by Neil Bauman, Ph.D.
If you have ever looked at the numerous side effects that can result from taking a given prescription drug, perhaps, like me, you have wondered how one drug, such as the antidepressant Sertraline (Zoloft), for example, can, in addition to causing a number of psychiatric side effects, also cause diverse side effects such as tinnitus, acne, constipation, hair loss, back pain, muscle weakness, coughing, thirst, vertigo, hypertension, sexual dysfunction and leg cramps. Notice that these side effects are all totally unrelated to the condition this drug is supposed to “fix”, namely depression. Why should a drug taken to help depression cause all these other side effects that affect the whole body? What is the common denominator that can result in all these different side effects?
Here’s the surprising answer. You have two “kinds” of nervous systems in your body—the central nervous system, which consists of your brain and spinal cord, and your peripheral nervous system.
Now here’s where it gets scary. Many prescription drugs affect your peripheral nervous system. Peripheral neuropathy is the fancy name for drug-damage to the peripheral nerves. Your peripheral nervous system is the vast communications network that transmits information from your brain and spinal cord (central nervous system) to every organ and part of your body. Peripheral nerves also send sensory information back to your brain and spinal cord. Damage to the peripheral nervous system interferes with these vital connections. Thus, when drugs affect your peripheral nervous system, they can affect every organ and every part of your body.
Now follow this. Because every peripheral nerve has a highly specialized function in a specific part of your body, a wide array of symptoms can occur when peripheral nerves are damaged. (1)
Unfortunately, doctors often do not fully understand all the various side effects that may result. As a result, in many ways every time you take a drug you are the guinea pig. Furthermore, unforeseen side effects are the rule rather than the exception.
For example, there are more than 300 different side effects associated with the use of the cholesterol-lowering (Statin) drugs. According to Dr. Mercola, this is likely only the tip of the iceberg. As he says, “Among one of the more well-known risks is harm to your muscles and peripheral nervous system with long-term use.” (1)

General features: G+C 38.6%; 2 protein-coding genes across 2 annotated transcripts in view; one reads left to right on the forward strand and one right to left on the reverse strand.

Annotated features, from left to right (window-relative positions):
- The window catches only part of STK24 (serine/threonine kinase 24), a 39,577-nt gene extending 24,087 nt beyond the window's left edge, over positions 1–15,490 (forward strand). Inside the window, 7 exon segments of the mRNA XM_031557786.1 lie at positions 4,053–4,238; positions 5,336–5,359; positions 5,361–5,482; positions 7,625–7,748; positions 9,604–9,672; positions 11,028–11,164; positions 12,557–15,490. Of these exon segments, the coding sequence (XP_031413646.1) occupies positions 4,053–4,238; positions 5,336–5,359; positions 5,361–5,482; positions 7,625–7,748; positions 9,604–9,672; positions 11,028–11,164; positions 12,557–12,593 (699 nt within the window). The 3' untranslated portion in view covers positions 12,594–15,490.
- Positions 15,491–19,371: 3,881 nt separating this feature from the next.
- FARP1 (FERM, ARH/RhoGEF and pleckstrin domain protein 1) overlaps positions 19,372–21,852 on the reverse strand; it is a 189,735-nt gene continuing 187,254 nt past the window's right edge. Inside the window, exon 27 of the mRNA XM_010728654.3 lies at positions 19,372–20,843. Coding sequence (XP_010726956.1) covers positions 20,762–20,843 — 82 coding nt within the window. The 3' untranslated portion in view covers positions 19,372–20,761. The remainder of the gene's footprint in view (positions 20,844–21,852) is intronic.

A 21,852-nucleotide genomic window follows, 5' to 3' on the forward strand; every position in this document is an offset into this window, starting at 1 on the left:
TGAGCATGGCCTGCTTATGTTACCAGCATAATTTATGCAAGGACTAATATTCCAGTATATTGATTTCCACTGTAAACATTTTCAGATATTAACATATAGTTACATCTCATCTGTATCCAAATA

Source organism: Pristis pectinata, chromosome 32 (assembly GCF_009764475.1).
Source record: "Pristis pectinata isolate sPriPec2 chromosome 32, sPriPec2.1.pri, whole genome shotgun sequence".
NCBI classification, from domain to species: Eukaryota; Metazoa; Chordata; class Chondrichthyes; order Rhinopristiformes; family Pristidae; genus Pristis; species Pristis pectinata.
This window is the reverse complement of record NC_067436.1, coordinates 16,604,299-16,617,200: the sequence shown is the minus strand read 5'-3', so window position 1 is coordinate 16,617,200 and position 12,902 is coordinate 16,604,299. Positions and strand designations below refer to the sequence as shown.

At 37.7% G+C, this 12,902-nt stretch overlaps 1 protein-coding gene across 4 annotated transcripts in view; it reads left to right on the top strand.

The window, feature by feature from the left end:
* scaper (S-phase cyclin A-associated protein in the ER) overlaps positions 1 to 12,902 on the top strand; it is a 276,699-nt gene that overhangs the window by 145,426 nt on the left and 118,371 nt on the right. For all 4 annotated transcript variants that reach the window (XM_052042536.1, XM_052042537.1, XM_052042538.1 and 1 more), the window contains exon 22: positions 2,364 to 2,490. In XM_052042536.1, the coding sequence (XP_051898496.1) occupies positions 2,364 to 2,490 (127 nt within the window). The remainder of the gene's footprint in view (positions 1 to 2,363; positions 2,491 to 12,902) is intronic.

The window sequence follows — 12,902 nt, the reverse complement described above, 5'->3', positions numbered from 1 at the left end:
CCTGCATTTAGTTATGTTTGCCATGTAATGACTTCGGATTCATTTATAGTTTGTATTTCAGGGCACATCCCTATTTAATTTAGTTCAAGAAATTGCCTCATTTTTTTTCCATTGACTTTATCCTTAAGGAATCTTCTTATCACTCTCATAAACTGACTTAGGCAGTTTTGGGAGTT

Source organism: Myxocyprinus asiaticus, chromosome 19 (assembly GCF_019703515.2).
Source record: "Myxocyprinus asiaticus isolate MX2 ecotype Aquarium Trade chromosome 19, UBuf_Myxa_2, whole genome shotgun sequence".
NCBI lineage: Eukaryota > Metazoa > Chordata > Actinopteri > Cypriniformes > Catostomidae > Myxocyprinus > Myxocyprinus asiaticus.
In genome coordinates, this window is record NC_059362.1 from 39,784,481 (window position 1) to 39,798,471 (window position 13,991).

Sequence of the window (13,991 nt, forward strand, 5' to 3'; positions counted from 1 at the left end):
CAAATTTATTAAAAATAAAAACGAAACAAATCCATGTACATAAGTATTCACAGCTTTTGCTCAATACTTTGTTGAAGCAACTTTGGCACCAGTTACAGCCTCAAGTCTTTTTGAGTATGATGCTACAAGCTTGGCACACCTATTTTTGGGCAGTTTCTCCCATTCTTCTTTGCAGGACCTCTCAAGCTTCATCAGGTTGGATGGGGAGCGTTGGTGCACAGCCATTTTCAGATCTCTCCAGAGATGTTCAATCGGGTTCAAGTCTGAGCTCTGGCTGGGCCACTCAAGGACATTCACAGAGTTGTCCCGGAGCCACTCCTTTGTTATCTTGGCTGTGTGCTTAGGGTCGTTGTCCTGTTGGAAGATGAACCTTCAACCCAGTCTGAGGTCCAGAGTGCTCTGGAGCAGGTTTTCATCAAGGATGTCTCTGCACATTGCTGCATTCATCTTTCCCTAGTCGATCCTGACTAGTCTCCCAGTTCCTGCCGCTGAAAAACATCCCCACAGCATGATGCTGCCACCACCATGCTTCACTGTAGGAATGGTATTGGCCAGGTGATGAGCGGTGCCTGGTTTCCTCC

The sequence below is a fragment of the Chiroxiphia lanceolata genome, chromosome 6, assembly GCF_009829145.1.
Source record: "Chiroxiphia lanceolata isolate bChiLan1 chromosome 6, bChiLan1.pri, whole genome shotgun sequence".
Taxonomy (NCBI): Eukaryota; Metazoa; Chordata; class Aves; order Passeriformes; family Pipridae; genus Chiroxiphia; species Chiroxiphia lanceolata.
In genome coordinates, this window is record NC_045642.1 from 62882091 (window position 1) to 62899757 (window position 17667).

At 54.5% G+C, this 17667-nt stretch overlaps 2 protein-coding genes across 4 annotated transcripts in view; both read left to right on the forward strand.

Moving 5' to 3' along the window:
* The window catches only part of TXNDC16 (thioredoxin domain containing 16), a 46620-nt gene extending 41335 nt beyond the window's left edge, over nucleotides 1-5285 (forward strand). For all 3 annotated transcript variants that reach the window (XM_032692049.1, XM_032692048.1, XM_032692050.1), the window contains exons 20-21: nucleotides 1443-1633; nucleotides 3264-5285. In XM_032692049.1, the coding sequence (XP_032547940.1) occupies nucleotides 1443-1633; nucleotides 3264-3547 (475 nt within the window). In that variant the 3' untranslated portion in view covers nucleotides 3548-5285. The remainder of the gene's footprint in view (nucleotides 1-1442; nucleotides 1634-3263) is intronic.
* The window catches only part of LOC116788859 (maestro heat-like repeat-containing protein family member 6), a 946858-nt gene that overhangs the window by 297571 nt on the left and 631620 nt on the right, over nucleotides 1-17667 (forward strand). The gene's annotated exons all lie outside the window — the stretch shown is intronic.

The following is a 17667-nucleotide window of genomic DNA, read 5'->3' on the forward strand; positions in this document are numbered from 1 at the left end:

Furthermore, according to the National Institute of Neurological Disorders and Stroke, “Symptoms are related to the type of affected nerve and may be seen over a period of days weeks or years”.
Did you notice that? You may see these side effects pop up in a matter of days in some cases. In other cases, it may be weeks, months or years later before the damage becomes apparent.
Thus you cannot say that because you have been taking a certain drug for a number of years without any obvious side effects occurring that the hearing loss or tinnitus you now experience is obviously not related to that drug. The sad truth is that it could be.
In fact, I’m seeing this more and more. For example, Atenolol (a beta-blocker class of drug) may not cause any apparent side effects for a long time, then out of the blue five years later it starts causing serious ear problems such as massive hearing loss or loud tinnitus.
Dr. Mercola cautions, “If you take Statins for two years or more, nerve damage appears to be the rule,” not the exception. (1) Thus you are risking your ears the longer you stay on a Statin (and many other) drugs.
Now you know why the same drug that causes your ears to ring may also be causing your indigestion, sexual dysfunction and pain in your toes for example. These apparently unrelated symptoms are all caused by the same drug because it affects the peripheral nervous system.
Consequently, I urge you to be cautious when taking any prescription or over-the-counter drugs. The desired beneficial effect of the drug may easily be overshadowed by myriads of serious, unwanted side effects that turn up days, weeks, months or years later.
This is why it is so important for you to establish good health practices now, rather than expecting to rely on drugs to solve your health problems in the coming years.
(1) Is Nerve Damage the Rule, Not the Exception with Cholesterol Meds? Dr. Mercola. January 25, 2012.